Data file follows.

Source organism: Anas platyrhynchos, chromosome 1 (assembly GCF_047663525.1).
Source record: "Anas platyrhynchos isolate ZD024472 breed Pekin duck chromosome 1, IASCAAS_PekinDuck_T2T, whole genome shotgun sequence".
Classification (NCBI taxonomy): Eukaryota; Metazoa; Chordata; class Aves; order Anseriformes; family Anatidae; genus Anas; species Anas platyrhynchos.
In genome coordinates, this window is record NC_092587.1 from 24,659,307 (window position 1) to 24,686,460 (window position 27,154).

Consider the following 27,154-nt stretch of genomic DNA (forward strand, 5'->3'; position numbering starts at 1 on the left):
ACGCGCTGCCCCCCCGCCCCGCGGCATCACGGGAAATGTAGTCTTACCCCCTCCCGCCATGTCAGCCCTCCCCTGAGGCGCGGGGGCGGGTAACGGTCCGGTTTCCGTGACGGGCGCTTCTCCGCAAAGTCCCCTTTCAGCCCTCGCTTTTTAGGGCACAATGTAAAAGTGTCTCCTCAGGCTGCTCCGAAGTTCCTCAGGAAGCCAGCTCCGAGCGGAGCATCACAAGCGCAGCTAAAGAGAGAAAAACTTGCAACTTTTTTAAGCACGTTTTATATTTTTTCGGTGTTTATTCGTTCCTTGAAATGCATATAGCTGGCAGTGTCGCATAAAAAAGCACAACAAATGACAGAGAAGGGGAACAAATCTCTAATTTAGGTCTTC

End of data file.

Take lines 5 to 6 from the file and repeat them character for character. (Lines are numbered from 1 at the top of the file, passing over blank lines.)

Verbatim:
Consider the following 27,154-nt stretch of genomic DNA (forward strand, 5'->3'; position numbering starts at 1 on the left):
ACGCGCTGCCCCCCCGCCCCGCGGCATCACGGGAAATGTAGTCTTACCCCCTCCCGCCATGTCAGCCCTCCCCTGAGGCGCGGGGGCGGGTAACGGTCCGGTTTCCGTGACGGGCGCTTCTCCGCAAAGTCCCCTTTCAGCCCTCGCTTTTTAGGGCACAATGTAAAAGTGTCTCCTCAGGCTGCTCCGAAGTTCCTCAGGAAGCCAGCTCCGAGCGGAGCATCACAAGCGCAGCTAAAGAGAGAAAAACTTGCAACTTTTTTAAGCACGTTTTATATTTTTTCGGTGTTTATTCGTTCCTTGAAATGCATATAGCTGGCAGTGTCGCATAAAAAAGCACAACAAATGACAGAGAAGGGGAACAAATCTCTAATTTAGGTCTTC